The winged, humanoid monsters of Littlefield who allegedly lived in the basement of two elderly spinsters; the phantom of a former cleaner in a brown uniform and the ghostly sounds of children playing in the Rio Grande Plaza Hotel, Laredo; the ghostly woman who walks the banks of the Rio Grande in Laredo, looking for the children that she pushed over a cliff into the river; Pecos Bill with his coyote family, his rattlesnake Shake (that served as his lasso) and his true love the catfish-riding Slue-Foot Sue (Neil Armstrong may have been the first MAN to set FOOT on the moon but Sue banged her HEAD on it many years earlier, after being thrown by Bill's appropriately named horse, Widow-Maker); appearances of the spiny goat-sucker, the chupacabra; the groaning Enchanted Rock, said to be genuinely magical; and phantoms of the Faust Hotel, New Braunfels, which include a black cat, are other legendary tales of ghosts and haunted places in Texas.

    The strange phenomena at the Driskill Hotel, Austin, including the odd sensation experienced by guests who stare at the third floor picture of a child holding flowers; the spectral cowboys who, in the hours before dawn, walk in the courtyard of the Y.O. Ranch Hotel, Kerrville; the ghost of a murdered call girl in the Gunter Hotel, San Antonio; ghosts in all of the rooms (including one that still sometimes leaves tips for the maid) at Miss Molly's Hotel bed and breakfast, once a bordello, in Fort Worth; the thirty-two benevolent ghosts of the historic Menger Hotel, close to the Alamo in San Antonio, including Theodore "Teddy" Roosevelt (who recruited Rough Riders in the Menger Bar), the phantom of rancher Richard King in his former suite (the King Room), chambermaid Sallie White who still meticulously performs her duties in Victorian attire, a bespectacled lady in a blue dress who knits quietly in the lobby, a man in a buckskin jacket and unseen kitchen helpers; the black eyed boy, presumably a BEK, who terrified a large airman on a military base; and the lady in white who carries a cat in the Marriott Plaza Hotel in San Antonio, are more weird folklore associated with Texas.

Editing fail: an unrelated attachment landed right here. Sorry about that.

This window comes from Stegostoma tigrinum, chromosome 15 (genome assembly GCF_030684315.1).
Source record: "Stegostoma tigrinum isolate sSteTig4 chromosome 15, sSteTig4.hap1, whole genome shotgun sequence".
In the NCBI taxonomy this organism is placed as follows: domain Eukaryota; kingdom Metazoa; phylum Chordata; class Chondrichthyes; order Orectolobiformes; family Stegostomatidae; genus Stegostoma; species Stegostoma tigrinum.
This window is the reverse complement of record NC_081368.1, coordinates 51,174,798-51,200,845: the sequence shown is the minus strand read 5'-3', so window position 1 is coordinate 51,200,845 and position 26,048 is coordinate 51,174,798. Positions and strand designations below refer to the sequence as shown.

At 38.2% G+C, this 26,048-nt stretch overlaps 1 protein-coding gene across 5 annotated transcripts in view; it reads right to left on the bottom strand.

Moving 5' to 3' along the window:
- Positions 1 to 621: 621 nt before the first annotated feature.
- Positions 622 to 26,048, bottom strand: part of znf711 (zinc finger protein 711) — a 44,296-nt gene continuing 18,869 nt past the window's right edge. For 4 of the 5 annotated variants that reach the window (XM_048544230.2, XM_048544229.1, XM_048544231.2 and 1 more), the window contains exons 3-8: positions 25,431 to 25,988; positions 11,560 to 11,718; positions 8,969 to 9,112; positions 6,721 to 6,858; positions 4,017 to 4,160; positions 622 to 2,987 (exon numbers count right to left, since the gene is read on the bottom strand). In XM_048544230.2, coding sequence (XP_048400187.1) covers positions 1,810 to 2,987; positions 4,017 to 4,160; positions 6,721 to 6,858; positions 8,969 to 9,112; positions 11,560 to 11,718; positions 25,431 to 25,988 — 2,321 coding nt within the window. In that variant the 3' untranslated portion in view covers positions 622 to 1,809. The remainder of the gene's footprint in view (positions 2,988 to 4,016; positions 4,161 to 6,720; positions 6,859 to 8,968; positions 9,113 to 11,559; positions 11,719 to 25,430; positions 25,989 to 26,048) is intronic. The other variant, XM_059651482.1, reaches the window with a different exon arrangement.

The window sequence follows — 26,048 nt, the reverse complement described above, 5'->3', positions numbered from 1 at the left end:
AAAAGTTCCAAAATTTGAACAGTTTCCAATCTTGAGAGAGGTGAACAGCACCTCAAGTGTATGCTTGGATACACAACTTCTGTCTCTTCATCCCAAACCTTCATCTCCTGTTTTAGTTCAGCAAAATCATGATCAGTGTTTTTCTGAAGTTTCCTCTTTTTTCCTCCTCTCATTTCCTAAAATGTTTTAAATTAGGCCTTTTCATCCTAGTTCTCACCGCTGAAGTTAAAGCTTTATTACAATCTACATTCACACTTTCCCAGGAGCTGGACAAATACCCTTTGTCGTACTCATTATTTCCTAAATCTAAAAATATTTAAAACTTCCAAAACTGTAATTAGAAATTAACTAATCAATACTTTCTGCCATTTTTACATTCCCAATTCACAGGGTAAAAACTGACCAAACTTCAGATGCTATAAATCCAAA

Creepy and malevolent black eyed children (Black Eyed Kids or BEKs) in Abilene; supernatural entities at Victoria's Black Swan Inn in San Antonio; the alleged hauntings of the historic Excelsior House Hotel in Jefferson, including a light-fingered woman in black with a baby, a perfumed lady, a headless man and a boy who wakes people up to ask whether they want breakfast (it is even claimed that Steven Spielberg had a supernatural experience at the hotel, the guests of which have included Oscar Wilde and Ulysses S Grant; paranormal phenomena at the Tarpon Inn, Port Aransas, including a bathroom that sometimes has a pink glow; the three ghosts of the Hotel Galvez and Spa, Galveston, including one that leaves the scent of gardenias in a room; strange phenomena at the Emily Morgan Hotel, near the Alamo in San Antonio (the Alamo itself is said by some to be the site of paranormal phenomena); the ghostly civil war soldiers of Patterson Road, Houston; the suicidal jumper who is said to still haunt his room at the Omni Austin Hotel; and the emerald-headed serpent, a great deity that inhabits a crystal cave in the Gulf of Mexico but which, according to Native Americans, may be seen from the coast, when it ventures to the surface with a great display of light, are yet more strange folktales of Texas.